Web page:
Scooter Fun And Safety

An estimated five million scooters were sold in the year 2000. Follow the scooter safety guidelines and a make riding a scooter a safe sport that can be enjoyed by all ages.

Scooters are one of the fastest selling 'toys' in the last couple years. Perhaps one reason that they have continued to sell so rapidly, is because they are fun for both beginners and advanced tricksters alike. Being relatively inexpensive and considered low maintenance (with no flat tires to change, scooters are also easy to store with quick fold-up capabilities) scooters remain popular for recreational activities, exercise, or just a great method of getting around!

An estimated five million scooters were sold in the year 2000. Of course the more scooters sold, the greater the chance of scooter injuries. According to the U.S. Product Safety Commission 26,000 scooter-related injuries were reported before the end of December 2000! 90 percent of those injuries happened to children 14 and under.

Although most of the injuries were minor the Consumer Product Safety Counsel also received reports of two deaths tied to scooter injuries. Yes, scooters can be dangerous when not used properly, but they can also be as safe as many other toys and play equipment used by the same age group of children.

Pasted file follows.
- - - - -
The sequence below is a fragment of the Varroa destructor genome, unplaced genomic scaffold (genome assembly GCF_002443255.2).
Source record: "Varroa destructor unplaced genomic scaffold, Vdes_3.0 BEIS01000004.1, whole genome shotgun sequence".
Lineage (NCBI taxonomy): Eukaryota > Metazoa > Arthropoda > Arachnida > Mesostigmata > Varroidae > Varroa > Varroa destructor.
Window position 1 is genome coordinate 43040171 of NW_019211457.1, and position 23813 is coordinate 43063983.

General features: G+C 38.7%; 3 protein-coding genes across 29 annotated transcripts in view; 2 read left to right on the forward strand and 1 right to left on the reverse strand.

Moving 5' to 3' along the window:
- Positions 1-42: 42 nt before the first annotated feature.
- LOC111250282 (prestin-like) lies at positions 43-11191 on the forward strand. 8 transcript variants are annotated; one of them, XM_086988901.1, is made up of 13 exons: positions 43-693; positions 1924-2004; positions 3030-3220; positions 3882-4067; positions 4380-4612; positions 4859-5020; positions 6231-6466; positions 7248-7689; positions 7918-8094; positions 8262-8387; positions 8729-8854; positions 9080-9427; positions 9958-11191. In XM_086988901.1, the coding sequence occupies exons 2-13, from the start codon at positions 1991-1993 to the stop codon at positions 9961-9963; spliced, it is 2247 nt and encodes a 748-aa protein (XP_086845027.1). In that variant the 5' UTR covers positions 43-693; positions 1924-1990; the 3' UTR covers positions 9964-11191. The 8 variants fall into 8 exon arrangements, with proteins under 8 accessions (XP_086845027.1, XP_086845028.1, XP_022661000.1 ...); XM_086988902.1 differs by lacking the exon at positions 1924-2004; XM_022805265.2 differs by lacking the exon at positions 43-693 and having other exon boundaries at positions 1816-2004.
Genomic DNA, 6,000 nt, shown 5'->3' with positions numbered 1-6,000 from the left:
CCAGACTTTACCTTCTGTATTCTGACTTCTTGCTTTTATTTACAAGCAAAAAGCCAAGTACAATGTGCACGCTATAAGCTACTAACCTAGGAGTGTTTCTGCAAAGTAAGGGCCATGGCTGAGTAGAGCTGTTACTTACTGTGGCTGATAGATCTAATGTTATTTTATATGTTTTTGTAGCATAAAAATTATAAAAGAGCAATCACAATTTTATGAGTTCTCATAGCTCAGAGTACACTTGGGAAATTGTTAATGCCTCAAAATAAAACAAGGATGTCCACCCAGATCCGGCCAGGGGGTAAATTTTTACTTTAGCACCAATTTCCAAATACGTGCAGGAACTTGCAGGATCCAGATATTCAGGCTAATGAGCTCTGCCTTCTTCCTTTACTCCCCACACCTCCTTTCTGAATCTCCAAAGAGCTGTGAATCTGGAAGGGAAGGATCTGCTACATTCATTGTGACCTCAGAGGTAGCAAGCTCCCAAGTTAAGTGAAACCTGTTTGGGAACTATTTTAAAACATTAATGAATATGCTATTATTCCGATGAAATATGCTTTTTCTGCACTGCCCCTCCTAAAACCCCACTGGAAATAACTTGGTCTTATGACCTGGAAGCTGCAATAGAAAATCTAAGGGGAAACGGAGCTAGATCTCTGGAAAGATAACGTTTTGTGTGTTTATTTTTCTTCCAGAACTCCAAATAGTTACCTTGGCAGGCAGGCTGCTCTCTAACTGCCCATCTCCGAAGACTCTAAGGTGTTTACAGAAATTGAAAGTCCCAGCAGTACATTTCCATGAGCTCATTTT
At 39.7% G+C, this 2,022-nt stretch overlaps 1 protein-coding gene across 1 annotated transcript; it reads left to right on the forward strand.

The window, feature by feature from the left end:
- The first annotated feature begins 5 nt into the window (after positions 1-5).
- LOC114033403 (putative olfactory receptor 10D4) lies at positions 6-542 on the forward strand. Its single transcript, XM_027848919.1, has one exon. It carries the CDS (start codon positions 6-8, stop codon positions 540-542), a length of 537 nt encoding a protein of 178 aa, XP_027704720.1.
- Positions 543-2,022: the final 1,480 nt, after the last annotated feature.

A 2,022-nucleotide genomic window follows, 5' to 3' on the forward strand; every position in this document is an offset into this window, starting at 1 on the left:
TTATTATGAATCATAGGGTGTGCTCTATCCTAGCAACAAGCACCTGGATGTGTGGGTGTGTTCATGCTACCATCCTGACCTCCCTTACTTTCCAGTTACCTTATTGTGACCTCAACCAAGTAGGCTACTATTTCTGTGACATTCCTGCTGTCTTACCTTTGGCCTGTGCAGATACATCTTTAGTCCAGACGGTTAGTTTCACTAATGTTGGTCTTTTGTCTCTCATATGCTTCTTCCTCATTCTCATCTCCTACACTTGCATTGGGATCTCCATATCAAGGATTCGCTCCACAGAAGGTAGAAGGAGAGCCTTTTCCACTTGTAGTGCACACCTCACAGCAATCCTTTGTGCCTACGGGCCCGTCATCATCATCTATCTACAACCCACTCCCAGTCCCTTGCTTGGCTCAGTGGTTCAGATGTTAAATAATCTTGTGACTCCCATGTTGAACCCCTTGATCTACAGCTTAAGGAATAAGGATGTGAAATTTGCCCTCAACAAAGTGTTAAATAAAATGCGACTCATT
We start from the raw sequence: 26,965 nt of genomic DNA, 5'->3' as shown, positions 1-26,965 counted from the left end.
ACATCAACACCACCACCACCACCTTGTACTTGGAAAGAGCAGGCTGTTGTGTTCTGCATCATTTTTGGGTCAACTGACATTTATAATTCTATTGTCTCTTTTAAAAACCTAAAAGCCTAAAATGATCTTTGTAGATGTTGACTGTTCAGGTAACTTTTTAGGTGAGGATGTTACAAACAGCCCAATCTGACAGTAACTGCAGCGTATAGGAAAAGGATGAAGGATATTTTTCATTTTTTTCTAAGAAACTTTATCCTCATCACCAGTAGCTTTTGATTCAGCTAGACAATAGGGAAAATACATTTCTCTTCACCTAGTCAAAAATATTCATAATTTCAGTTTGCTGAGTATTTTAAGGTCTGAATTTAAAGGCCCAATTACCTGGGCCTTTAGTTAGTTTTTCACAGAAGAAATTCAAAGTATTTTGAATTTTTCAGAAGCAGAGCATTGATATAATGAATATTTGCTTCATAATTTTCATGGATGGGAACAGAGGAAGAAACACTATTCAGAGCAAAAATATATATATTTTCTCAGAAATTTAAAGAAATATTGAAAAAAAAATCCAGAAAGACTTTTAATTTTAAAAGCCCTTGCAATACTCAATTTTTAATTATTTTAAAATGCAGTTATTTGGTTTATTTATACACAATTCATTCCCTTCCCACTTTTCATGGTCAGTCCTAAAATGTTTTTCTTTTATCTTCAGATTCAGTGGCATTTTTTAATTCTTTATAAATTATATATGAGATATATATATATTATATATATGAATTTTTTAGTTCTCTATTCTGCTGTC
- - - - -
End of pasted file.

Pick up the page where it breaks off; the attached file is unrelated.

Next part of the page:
In 1999 the U.S. Statistical Abstract reported 566,085 bike related injuries. Skateboard related injuries from that same year were numbered at 35,751. Doubling those statistics were playground equipment injuries at 73,933 accidents. If you are not sick of statistics yet, consider that there were 63,600 injuries on all-terrain vehicles as well!


What do all of these accident statistics tell consumers and child advocates? Put simply, it should be telling us to wear a helmet and follow the manufacturers safety rules! Over 15 states require helmets and many carry a hefty fine and scooter confiscation if you do not comply. Wearing a safety helmet can reduce the risk of head injury by 85 percent!

These statistics can help educated parents and consumers to realize that scooters are no more dangerous than other play equipment, if you follow basic safety guidelines. The U.S. Consumer Product Safety Commission implemented new mandatory federal requirements for helmets in 1999. Helmets meeting the new standard will carry a label stating that they meet CPSC's new safety standard.

Some helmets made prior to the 1999 requirement may or may not meet the stringent requirement now imposed. Currently any bike helmets manufactured or even imported for sale in the United States are required to adequately protect against head injuries. Chinstraps are to be strong enough to prevent the helmet from coming off in a crash, collision, or fall. Child helmets designed for kids up to age five are also required to cover more of the critical areas of the child's head giving added protection to the brain and skull in the case of a crash.